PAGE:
Year 2011 Greenland melting remains well above the (1979 \textendash 2010) average; close-to-record mass loss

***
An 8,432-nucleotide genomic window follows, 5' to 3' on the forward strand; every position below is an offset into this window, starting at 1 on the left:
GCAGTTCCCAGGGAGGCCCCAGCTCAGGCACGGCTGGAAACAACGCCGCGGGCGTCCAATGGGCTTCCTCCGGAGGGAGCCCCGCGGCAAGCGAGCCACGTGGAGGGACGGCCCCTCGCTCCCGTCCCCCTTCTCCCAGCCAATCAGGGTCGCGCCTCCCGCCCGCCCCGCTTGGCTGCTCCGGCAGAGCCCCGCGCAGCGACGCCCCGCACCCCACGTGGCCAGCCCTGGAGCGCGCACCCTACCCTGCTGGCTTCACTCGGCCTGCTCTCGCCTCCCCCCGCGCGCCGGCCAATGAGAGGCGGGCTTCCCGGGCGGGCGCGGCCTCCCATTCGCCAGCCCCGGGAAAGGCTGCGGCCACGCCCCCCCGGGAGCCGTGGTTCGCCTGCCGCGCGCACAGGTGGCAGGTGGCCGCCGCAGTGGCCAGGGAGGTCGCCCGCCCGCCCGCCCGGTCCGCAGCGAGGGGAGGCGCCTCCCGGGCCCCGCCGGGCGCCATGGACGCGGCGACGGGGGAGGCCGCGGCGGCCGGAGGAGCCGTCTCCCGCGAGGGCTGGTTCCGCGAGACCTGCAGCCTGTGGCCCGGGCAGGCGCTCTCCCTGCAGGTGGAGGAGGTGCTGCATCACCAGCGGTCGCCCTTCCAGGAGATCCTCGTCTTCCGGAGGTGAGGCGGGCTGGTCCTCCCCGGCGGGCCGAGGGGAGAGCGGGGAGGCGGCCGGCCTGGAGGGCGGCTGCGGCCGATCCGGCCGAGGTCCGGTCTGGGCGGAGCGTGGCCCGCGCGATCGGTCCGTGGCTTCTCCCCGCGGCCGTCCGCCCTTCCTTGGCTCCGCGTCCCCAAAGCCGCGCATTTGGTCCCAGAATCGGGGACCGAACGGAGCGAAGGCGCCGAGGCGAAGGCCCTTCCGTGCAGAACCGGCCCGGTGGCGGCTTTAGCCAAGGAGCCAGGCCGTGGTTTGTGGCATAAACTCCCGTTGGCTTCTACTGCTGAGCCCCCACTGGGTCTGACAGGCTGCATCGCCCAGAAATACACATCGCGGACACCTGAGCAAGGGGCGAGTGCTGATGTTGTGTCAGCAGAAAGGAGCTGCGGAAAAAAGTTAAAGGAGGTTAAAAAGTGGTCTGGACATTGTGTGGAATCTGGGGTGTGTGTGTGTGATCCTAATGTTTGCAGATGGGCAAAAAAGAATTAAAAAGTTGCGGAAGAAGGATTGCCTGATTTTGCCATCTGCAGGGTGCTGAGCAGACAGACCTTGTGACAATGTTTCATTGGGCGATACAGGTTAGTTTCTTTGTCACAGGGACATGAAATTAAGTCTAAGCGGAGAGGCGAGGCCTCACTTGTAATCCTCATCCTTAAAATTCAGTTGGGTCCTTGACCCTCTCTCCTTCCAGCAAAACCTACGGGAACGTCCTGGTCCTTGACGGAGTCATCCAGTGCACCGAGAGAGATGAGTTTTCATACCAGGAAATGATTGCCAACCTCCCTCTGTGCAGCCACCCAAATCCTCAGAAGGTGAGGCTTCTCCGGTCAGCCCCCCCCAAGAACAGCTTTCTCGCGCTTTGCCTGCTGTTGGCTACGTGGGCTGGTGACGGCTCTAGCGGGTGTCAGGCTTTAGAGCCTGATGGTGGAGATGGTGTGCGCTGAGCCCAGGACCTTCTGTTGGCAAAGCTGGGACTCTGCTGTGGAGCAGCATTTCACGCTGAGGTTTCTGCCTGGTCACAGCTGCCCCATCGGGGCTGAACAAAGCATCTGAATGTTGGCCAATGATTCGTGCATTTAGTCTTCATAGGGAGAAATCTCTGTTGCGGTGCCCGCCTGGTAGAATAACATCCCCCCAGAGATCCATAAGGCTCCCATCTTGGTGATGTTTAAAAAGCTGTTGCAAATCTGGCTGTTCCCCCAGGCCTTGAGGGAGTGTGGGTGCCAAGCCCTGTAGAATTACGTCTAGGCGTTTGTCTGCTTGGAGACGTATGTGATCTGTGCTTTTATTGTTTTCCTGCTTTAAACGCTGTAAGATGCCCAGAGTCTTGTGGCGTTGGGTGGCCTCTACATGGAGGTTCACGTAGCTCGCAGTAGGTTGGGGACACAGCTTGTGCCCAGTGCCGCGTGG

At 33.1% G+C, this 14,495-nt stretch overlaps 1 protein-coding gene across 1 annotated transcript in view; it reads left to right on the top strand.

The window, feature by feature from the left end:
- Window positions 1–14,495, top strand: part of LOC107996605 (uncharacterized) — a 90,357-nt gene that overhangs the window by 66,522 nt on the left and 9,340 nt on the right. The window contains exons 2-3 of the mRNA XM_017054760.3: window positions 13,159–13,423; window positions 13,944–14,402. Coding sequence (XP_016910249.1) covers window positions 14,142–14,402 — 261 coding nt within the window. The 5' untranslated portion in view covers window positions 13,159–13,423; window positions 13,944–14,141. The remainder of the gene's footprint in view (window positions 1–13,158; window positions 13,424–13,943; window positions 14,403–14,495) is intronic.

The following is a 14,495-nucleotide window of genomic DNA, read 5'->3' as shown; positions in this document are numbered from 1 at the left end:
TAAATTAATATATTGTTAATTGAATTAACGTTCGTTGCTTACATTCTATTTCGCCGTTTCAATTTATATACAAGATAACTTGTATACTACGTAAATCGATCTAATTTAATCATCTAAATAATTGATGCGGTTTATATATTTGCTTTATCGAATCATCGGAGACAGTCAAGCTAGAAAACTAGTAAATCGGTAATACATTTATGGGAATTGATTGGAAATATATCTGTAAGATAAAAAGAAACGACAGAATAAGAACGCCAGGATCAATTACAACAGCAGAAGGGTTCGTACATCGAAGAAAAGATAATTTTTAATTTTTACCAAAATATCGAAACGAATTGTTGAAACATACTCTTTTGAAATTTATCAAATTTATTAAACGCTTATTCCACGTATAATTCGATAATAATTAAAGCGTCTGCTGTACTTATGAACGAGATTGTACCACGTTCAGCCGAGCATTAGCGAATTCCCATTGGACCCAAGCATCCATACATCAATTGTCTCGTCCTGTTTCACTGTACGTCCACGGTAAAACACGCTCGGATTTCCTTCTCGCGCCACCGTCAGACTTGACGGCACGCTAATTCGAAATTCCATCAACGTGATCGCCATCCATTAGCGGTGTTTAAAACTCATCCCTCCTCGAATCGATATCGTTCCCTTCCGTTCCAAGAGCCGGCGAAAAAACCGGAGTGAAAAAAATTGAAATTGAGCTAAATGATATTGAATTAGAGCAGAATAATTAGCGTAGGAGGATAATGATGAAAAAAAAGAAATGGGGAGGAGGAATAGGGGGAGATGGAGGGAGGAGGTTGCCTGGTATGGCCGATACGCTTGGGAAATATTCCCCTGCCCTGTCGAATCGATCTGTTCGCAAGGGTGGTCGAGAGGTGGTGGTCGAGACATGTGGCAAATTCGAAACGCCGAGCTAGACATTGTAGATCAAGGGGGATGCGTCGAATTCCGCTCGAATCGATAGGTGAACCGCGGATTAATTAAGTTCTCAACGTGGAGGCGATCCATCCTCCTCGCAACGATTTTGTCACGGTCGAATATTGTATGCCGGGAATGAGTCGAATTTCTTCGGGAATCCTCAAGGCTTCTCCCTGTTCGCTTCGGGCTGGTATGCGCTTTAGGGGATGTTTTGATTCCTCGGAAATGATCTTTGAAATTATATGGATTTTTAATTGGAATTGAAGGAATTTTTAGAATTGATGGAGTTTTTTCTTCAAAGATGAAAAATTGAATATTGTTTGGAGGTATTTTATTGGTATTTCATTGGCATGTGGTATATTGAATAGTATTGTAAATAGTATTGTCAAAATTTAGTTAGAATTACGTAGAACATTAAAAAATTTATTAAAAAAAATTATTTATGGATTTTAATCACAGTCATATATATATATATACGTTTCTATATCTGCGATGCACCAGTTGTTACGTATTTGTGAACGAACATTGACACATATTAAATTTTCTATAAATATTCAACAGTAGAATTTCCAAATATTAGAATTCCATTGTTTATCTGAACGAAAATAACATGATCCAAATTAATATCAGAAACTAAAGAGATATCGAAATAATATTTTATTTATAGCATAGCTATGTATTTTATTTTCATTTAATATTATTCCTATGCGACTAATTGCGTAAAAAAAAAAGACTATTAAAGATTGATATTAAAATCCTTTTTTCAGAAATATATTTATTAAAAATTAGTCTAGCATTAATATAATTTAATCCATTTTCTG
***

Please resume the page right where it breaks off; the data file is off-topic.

Melting in Greenland in 2011 was still above the average (1979 \textendash 2010 baseline period), exceptionally high over the west coast and reaching close-to-record simulated surface mass balance, bare ice exposure, albedo and runoff anomalies. The melting index (e.g., the number of melting days times the area subject to melting) in 2011 estimated from spaceborne microwave observations using the approach in (Tedesco, 2007) did not break the previous record set in 2010 (e.g., Tedesco et al., 2011). However, 2011 is positioning itself 6th in terms of melting index, after 2010, 2007, 1998, 2002, 2005. An alternative approach using microwave data as well (Mote and Anderson, 2005) indicates that melt extent for the period June through August 2011 ranked third since 1979, following 2010 and 2007. Satellites data cannot produce estimates of runoff and liquid water content. However, these can be analyzed by means of models. The model used in this analysis (MAR, e.g., Tedesco et al., 2011) indicates that 2011 was comparable to the record season of 2010 with respect to runoff, surface mass balance, albedo and bare ice exposure. Strong negative surface mass balance anomalies occurred in 2011, according to MAR (e.g., the loss in 2011 and 2010 were much higher than the gained mass because of accumulation). Surface albedo simulated by MAR was consistently below or around 2 standard deviations below the mean for the period June \textendash August (e.g., more solar radiation absorbed supporting more melting, see Figure 4 for a diagram). The bare ice area exposed during the summer of 2011 was also large with respect to the mean (close to up 3 standard deviations for the month of July), similarly to what happened in 2010.
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